“The Temporary Suicides of Goldfish” by Octavia Cade
Everyone deserves a last meal. Mine was fish, Syllabub laughing her arse off as she served it up. Not goldfish, because that would have been bad luck—the kind of bad luck that comes from gossip about a last meal getting back to her Ladyship and being taken as insult. Instead a poor skinny muddy thing in a thin soup, flounder I think, or catfish.
“They’re not at all the same,” says Syllabub, critical, but they’re fish, aren’t they?
“I didn’t think there was going to be a test,” I said, and if I’d any room left in me for panic I would have panicked then, because the Lady and her tanks are the only thing between me and a bloody end instead of a scaly one. And if I’m to be examined on fish before I’m allowed to become one, then I might as well offer myself up for gutting now and be done with it.
“I thought you’d show a bit more interest than that.”
But it’s all I can do to show any interest in the food instead of fate, the blackened little strips of fish all doused in spices to hide the old flesh. I can taste cumin, pepper, the burn from dried chili—improperly ground, Syllabub’s always been a careless cook, but spices cost near as much as fish and there’s not enough to cover the taste of ammonia. Syllabub gorges anyway, and I pick enough at the burnt edges to pretend diversion before fronting up to the Lady of Scales.
No one knows her true name. Magic has never encouraged exchanges of confidence and so we named her for her skill, and left the past—whatever it might be—well enough alone.
If she objected to her trading name we never knew it. I’d often thought, passing by the shop front and seeing the bright shape of her through the glass, that there was enough of a sense of humor there to play up to it. The orange robes floated around her, and there were gold scales embroidered about the hem. She even bulged a bit in the middle, though that was due more to pastry, we thought, than the attentions of a man. Not one of us had ever seen any of them come courting.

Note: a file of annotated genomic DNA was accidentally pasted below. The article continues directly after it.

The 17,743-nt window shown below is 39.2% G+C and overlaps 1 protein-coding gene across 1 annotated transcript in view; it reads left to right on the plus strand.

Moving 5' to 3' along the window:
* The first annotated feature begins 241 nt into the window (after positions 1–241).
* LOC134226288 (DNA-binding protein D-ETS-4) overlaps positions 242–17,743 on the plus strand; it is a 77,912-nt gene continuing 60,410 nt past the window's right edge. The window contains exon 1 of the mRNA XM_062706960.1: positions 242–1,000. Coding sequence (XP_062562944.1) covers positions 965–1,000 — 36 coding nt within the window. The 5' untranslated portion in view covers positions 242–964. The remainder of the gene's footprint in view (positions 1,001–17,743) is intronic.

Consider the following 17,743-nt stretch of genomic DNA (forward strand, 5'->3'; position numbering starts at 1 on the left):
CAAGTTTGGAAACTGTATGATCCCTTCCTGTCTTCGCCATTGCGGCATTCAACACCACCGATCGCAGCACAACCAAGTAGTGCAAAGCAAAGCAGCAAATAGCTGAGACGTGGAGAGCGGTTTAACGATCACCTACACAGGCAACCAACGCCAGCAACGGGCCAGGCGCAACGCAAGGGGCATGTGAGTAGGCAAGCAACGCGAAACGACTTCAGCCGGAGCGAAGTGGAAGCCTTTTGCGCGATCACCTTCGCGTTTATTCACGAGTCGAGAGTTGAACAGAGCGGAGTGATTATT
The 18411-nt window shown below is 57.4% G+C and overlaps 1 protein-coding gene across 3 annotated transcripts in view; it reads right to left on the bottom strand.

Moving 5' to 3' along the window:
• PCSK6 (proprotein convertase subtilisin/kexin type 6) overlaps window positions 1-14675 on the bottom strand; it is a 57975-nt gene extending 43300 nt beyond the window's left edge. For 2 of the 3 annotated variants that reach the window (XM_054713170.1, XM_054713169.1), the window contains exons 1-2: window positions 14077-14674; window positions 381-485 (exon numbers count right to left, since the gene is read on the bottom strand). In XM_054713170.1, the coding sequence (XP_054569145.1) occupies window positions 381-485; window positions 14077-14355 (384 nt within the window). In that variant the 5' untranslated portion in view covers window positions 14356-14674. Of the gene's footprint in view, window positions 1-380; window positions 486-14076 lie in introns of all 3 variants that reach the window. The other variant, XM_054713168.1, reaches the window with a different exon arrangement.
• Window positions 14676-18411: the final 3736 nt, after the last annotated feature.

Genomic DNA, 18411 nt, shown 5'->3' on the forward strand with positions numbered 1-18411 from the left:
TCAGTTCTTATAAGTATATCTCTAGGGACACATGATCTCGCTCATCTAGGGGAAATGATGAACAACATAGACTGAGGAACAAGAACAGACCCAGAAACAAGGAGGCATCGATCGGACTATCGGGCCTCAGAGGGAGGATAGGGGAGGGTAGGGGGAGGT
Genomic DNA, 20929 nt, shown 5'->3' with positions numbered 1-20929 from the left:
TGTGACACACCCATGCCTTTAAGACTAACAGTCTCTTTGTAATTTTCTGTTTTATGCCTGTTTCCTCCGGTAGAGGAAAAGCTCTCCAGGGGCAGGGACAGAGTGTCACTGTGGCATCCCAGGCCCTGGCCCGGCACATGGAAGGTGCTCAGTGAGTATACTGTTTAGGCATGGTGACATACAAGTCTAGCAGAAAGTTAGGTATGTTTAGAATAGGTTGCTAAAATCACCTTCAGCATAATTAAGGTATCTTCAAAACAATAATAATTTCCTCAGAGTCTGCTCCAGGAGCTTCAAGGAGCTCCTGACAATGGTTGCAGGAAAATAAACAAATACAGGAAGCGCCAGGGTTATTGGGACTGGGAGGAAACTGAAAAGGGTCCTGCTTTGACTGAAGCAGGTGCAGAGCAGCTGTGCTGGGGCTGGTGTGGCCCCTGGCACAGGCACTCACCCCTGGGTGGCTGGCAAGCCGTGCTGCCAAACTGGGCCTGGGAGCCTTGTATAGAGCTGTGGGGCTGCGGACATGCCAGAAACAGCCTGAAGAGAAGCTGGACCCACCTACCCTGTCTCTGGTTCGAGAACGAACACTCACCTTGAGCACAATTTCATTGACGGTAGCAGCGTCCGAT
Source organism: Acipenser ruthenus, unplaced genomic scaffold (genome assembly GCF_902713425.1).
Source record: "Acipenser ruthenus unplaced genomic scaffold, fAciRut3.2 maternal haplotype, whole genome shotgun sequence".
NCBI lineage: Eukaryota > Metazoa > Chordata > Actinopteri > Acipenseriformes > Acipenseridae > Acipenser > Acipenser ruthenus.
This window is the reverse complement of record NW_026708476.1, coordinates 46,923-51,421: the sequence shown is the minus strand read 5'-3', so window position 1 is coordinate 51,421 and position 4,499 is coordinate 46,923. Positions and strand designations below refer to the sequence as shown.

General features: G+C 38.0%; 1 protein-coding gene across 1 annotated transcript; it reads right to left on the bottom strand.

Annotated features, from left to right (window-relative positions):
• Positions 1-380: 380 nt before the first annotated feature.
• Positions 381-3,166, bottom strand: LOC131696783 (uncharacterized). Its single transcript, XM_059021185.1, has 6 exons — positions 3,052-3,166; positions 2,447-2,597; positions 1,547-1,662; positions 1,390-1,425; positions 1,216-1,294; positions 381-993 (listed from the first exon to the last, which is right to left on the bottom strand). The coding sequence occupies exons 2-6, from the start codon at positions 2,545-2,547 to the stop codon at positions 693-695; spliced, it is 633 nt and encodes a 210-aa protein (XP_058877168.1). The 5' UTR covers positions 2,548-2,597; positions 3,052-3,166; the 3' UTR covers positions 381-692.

“Well, you wouldn’t, would you?” says Syllabub. “You put your cold feet against her of a night and like as not you’ll wake up without them.” She eyes me over her bowl of broth. “I can see the upside, is all I’m saying.”
“Oh fuck off,” I say. “Haven’t I been wearing the damn socks?”
“Gran made them specially,” she says, smirking. The socks are blue and orange, carp swimming in lake water with surprised expressions on their stupid faces.
Neither of us ever stopped to think that Syll’s old granny spent as much time with her tea leaves and clients as with her knitting needles. And that we took tea with her every Sunday. I’m almost sure the old bitch saw this coming. Me with my life savings, such as they are, and a plate of sugar buns, silly socks on both shaking feet, and a contract coming close behind.
Pick the wrong pocket and suddenly transformation starts to seem like a decent option. Even if it’s transformation into a fish.
“I saw her stuffing sweet buns again,” she says. I don’t need to ask who she’s talking about. “She’s getting fatter by the day.” This in tones of admiration. Syll enjoys her own round flesh, wants to plump up enough for fashion, but we don’t always have the cash for the cream cakes she prefers, the butter tablets and duck fat and soft cheese. “All soft and glowy. You don’t think she’s pregnant, do you?”
I can’t think by who. The worst-kept romance on the Street of Endings is between the baker and the Lady of Scales, and both of them are women.
“Maybe she’s stuffed full of eggs,” says Syllabub, pettish. “Maybe if you open her up they’ll all be clotted in there like caviar.”
Neither of us has ever eaten caviar. It’s a lack that Syllabub takes personally. The little dishes, the elegant bowls of black roe, of chopped boiled eggs, the tiny spoons of sour cream, the finely chopped watercress… how would it all taste, mixed together for mouths? Do the little eggs pop or crunch on the tongue? Curiosity’s a curse, they say, and I reckon they’re right. It certainly hasn’t done anything for me lately.
“You’ll be the one cut open if the Lady hears you talk like that,” I say. Though really, it’s the baker I wouldn’t put it past. She’s got a long reach, that one, and if it weren’t poisoned profiteroles turning up on the doorstep—I can’t tell myself that Syllabub wouldn’t swallow them down without thinking, it’s not just greed, we’re simply not in the position to waste food—then she’d find herself offered up to tanks anyway, her dead body laid before a lover in the certain knowledge that transformation doesn’t work on corpses.
One of us having to beg sanctuary off the Lady of Scales was enough without the other being offered up as well.
“I’ll wait for you,” says Syllabub, and there’s sincerity on every line of her pretty face but I’ve got my doubts. Theft calls for patience as well as nerve but there’s always an end to waiting in sight, and the Lady of the Scales is no thief. She guarantees nothing of returns. Just that there’ll be one, one day, probably, if she doesn’t over-chlorinate the tanks, or forget the feeding, or elope with the baker whose shop sits just two doors down from her own, give up aquaculture for sugar-work. “One day” might be tomorrow. It might be next century. I’m no fan of luck but I’ve learned to calculate odds, when I’ve got a dress out of pawn for trips to the gambling houses, and my calculations say that there are a lot of girls with warm feet in this city, and none of them are about to be goldfish.